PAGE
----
Although this is one of the most remarkable places in the world to see narwhal and polar bear, this is still nature, and there is a risk that weather or other natural factors at play may prevent us from seeing wildlife on some days during the week. While sightings are not guaranteed, the stunning environment and the anticipation of seeing something rarely witnessed makes every moment worthwhile.








Please note that we do not guarantee wildlife viewing.








Please note that we do not guarantee wildlife viewing.


It is important to remember that we are visitors in this region and must be respectful of the people, environment and cultures. Be aware that indigenous people have the right to and do continue traditional hunting practices, and we ask that you adhere to our relationship of mutual trust and respect for their
traditional way of life. Please no photos of these activities as it may misconstrue or improperly portray their customs.

We ask that you always ask permission before taking photos of people. When visiting communities, please ask permission before taking photos of local people and especially ask parents permission before photos of any children.

Following the Wildlife Policy of Nunavut, and for the safety of our guests and wildlife, we ensure all participants remain at a minimum distance of 100 meters (approx. 300 feet from wildlife in the wild. Arctic Kingdom Expeditions Leaders and Inuit guides are trained, and experience in polar bear safety and de-escalation.

Groups will not approach animals beyond the minimum distance, but wildlife may approach participants under safe conditions and monitored circumstances.

For more information on the Wildlife Policy of the Territory of Nunavut please visit:


As wildlife viewers, our goal is to watch animals behaving in natural ways in their natural habitats. We respect the needs of wild animals for space, natural vegetation, and ecological community.We recognize our responsibility to know the consequences of wildlife viewing.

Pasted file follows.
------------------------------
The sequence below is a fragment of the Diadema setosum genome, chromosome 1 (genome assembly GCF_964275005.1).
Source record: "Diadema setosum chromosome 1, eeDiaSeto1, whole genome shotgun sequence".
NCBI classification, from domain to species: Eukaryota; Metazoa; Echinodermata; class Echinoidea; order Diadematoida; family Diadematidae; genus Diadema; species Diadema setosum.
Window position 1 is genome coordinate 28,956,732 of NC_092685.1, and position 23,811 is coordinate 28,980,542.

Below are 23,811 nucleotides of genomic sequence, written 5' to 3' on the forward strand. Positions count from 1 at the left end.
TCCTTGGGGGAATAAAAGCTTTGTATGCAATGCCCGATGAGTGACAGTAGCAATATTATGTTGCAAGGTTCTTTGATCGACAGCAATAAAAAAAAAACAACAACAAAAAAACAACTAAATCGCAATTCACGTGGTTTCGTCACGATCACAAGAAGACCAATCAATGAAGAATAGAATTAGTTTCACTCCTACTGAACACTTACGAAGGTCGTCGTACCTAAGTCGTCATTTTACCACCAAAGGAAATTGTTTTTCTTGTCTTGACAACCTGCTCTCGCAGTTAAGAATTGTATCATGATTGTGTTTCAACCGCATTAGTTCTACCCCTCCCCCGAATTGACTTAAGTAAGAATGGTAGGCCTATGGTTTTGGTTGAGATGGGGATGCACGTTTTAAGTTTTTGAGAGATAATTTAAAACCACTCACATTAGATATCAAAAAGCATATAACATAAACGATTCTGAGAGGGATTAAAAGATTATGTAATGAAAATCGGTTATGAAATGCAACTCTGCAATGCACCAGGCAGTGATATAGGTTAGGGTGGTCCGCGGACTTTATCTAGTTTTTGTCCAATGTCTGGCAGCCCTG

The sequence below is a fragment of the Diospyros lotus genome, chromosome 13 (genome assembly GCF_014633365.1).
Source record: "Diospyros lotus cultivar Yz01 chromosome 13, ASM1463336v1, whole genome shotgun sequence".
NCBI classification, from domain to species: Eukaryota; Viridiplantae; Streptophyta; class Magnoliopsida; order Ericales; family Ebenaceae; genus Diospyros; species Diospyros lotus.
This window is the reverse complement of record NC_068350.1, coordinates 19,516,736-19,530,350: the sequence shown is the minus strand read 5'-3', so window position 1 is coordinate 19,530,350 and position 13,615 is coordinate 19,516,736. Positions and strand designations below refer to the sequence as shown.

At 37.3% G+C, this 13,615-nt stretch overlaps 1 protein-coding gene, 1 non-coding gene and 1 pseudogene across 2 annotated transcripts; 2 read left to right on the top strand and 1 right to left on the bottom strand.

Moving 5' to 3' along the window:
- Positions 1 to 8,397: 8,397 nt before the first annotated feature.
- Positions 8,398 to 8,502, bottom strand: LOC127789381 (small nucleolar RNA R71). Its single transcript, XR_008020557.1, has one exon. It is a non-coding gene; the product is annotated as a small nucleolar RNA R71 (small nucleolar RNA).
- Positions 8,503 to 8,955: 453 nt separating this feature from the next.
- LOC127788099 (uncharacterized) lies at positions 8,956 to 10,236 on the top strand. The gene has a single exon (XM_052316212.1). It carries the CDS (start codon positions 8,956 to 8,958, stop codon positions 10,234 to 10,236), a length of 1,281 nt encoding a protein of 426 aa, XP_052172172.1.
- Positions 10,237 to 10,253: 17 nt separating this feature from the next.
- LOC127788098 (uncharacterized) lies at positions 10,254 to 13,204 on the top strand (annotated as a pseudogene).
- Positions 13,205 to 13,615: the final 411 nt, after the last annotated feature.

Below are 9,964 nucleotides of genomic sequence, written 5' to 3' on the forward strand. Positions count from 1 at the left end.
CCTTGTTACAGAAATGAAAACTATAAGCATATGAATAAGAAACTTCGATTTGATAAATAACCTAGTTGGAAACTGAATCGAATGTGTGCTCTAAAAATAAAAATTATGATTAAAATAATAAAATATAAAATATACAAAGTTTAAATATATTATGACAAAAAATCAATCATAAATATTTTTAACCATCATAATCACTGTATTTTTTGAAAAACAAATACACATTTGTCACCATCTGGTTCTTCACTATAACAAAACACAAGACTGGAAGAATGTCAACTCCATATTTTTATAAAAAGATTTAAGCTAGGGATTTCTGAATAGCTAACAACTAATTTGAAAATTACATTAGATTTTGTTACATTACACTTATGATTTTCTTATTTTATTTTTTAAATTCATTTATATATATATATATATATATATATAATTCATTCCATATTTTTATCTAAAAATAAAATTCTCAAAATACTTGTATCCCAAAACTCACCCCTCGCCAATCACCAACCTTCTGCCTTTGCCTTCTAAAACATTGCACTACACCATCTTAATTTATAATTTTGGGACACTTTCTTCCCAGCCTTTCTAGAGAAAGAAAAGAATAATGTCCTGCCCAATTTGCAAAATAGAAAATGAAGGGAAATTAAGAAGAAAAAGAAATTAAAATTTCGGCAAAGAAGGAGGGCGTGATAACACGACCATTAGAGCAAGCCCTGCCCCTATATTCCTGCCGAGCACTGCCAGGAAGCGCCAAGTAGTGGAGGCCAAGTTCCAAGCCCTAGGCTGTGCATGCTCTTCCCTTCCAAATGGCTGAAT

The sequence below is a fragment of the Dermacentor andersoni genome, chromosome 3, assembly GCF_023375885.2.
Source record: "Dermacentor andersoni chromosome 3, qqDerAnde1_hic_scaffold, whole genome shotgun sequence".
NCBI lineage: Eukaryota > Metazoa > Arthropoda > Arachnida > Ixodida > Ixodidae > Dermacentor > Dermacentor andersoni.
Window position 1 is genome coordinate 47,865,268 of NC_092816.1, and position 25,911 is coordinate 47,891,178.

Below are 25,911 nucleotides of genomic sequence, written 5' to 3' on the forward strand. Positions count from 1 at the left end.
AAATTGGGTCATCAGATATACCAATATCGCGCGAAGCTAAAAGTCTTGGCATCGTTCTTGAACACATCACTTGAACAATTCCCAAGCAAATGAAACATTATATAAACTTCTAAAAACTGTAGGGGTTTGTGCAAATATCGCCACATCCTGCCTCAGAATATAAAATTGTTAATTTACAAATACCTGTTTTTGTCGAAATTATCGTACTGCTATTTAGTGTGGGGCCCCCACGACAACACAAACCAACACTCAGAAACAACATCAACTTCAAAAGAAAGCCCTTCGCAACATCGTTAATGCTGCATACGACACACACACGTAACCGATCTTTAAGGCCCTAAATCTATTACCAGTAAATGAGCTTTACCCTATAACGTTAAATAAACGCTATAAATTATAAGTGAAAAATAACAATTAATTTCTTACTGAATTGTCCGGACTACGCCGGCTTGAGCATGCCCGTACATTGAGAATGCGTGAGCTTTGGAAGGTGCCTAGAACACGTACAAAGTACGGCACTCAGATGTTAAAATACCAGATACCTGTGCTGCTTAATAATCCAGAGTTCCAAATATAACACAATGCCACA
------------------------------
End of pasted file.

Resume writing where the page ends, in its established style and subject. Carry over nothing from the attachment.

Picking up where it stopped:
As guiding principles, we agree:

  • To view or photograph from a distance that respects the needs of wildlife, using proper equipment such as binoculars, spotting scopes and telephoto lenses.
  • Before approaching wildlife, we will first learn the spatial needs of each species and to recognize their alarm signals and behaviours.
  • To avoid noises or actions that might stress wildlife or cause animals to waste energy in unnecessary flight. To be patient, remembering that we are guests in wildlife habitats.
  • To be especially sensitive to animals that are breeding, nesting, brooding or raising young, because parents and young are especially vulnerable at these times. We will learn the places and times to step back from these situations.


  • Wildlife watchersshould always be concerned about their own safety as well as that of the wildlife.
  • Animals are unpredictable. Do not approach wildlife, large or small. View from a safe distance.
  • Feeding wildlife is illegal and is a safety hazard to both people and wildlife.
  • Bears are always unpredictable and dangerous.
  • In marine habitats, be aware of many safety issues. Waves, tides, and tidal rips are hazards.
  • DO NOT disturb, move, feed or touch any wildlife.
  • ALWAYS FOLLOW the instructions of your guide and trip leaders. They are the most knowledgeable in animal behaviour and are there to keep you safe and ensure we have as little impact as possible.

Thank you for helping us conduct respectful, environmentally friendly and safe tourism!